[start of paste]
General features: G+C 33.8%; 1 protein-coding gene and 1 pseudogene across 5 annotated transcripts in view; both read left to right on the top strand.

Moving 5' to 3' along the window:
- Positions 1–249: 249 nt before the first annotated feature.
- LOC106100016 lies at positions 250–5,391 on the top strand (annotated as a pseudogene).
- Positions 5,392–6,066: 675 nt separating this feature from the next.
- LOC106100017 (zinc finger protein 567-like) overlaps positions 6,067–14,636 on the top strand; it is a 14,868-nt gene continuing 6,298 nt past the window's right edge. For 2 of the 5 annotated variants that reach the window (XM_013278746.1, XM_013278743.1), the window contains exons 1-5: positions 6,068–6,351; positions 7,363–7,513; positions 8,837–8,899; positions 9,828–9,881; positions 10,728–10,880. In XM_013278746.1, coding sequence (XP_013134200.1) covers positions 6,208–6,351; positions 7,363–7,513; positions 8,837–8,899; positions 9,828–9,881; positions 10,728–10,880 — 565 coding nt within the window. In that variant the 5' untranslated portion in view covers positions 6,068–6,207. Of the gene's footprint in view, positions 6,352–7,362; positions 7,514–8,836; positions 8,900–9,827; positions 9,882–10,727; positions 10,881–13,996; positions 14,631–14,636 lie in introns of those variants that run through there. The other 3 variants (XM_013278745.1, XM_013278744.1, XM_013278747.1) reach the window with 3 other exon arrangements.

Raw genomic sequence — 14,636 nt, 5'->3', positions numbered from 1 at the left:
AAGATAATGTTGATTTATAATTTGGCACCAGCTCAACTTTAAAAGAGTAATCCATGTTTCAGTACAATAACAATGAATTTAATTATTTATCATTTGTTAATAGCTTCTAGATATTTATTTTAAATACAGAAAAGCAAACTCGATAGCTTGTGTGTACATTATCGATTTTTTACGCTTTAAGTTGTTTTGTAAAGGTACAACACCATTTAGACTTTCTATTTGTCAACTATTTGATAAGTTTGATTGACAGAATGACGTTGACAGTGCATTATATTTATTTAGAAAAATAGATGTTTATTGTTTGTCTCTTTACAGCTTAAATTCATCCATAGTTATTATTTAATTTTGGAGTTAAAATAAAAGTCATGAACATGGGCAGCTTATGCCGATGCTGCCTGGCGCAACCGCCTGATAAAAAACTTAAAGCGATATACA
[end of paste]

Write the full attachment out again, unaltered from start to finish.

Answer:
General features: G+C 33.8%; 1 protein-coding gene and 1 pseudogene across 5 annotated transcripts in view; both read left to right on the top strand.

Moving 5' to 3' along the window:
- Positions 1–249: 249 nt before the first annotated feature.
- LOC106100016 lies at positions 250–5,391 on the top strand (annotated as a pseudogene).
- Positions 5,392–6,066: 675 nt separating this feature from the next.
- LOC106100017 (zinc finger protein 567-like) overlaps positions 6,067–14,636 on the top strand; it is a 14,868-nt gene continuing 6,298 nt past the window's right edge. For 2 of the 5 annotated variants that reach the window (XM_013278746.1, XM_013278743.1), the window contains exons 1-5: positions 6,068–6,351; positions 7,363–7,513; positions 8,837–8,899; positions 9,828–9,881; positions 10,728–10,880. In XM_013278746.1, coding sequence (XP_013134200.1) covers positions 6,208–6,351; positions 7,363–7,513; positions 8,837–8,899; positions 9,828–9,881; positions 10,728–10,880 — 565 coding nt within the window. In that variant the 5' untranslated portion in view covers positions 6,068–6,207. Of the gene's footprint in view, positions 6,352–7,362; positions 7,514–8,836; positions 8,900–9,827; positions 9,882–10,727; positions 10,881–13,996; positions 14,631–14,636 lie in introns of those variants that run through there. The other 3 variants (XM_013278745.1, XM_013278744.1, XM_013278747.1) reach the window with 3 other exon arrangements.

Raw genomic sequence — 14,636 nt, 5'->3', positions numbered from 1 at the left:
AAGATAATGTTGATTTATAATTTGGCACCAGCTCAACTTTAAAAGAGTAATCCATGTTTCAGTACAATAACAATGAATTTAATTATTTATCATTTGTTAATAGCTTCTAGATATTTATTTTAAATACAGAAAAGCAAACTCGATAGCTTGTGTGTACATTATCGATTTTTTACGCTTTAAGTTGTTTTGTAAAGGTACAACACCATTTAGACTTTCTATTTGTCAACTATTTGATAAGTTTGATTGACAGAATGACGTTGACAGTGCATTATATTTATTTAGAAAAATAGATGTTTATTGTTTGTCTCTTTACAGCTTAAATTCATCCATAGTTATTATTTAATTTTGGAGTTAAAATAAAAGTCATGAACATGGGCAGCTTATGCCGATGCTGCCTGGCGCAACCGCCTGATAAAAAACTTAAAGCGATATACA